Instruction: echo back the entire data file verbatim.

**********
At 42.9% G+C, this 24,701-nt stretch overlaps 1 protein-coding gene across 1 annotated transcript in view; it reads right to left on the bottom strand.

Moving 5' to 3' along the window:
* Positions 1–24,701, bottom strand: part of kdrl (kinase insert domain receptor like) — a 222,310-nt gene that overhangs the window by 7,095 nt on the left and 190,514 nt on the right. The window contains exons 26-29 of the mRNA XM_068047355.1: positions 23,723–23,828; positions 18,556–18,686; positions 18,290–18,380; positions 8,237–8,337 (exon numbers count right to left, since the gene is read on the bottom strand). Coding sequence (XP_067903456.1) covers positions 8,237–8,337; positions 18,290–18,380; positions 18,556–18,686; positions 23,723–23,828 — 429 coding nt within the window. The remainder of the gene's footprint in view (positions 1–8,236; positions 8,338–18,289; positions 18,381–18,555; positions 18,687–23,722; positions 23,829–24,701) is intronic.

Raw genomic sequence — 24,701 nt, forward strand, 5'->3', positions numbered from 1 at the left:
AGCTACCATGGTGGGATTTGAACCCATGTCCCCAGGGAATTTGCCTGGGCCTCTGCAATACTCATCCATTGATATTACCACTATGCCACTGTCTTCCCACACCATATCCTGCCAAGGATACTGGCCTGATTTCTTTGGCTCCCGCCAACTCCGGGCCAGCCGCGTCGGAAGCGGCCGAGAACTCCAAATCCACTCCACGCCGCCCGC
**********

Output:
At 42.9% G+C, this 24,701-nt stretch overlaps 1 protein-coding gene across 1 annotated transcript in view; it reads right to left on the bottom strand.

Moving 5' to 3' along the window:
* Positions 1–24,701, bottom strand: part of kdrl (kinase insert domain receptor like) — a 222,310-nt gene that overhangs the window by 7,095 nt on the left and 190,514 nt on the right. The window contains exons 26-29 of the mRNA XM_068047355.1: positions 23,723–23,828; positions 18,556–18,686; positions 18,290–18,380; positions 8,237–8,337 (exon numbers count right to left, since the gene is read on the bottom strand). Coding sequence (XP_067903456.1) covers positions 8,237–8,337; positions 18,290–18,380; positions 18,556–18,686; positions 23,723–23,828 — 429 coding nt within the window. The remainder of the gene's footprint in view (positions 1–8,236; positions 8,338–18,289; positions 18,381–18,555; positions 18,687–23,722; positions 23,829–24,701) is intronic.

Raw genomic sequence — 24,701 nt, forward strand, 5'->3', positions numbered from 1 at the left:
AGCTACCATGGTGGGATTTGAACCCATGTCCCCAGGGAATTTGCCTGGGCCTCTGCAATACTCATCCATTGATATTACCACTATGCCACTGTCTTCCCACACCATATCCTGCCAAGGATACTGGCCTGATTTCTTTGGCTCCCGCCAACTCCGGGCCAGCCGCGTCGGAAGCGGCCGAGAACTCCAAATCCACTCCACGCCGCCCGC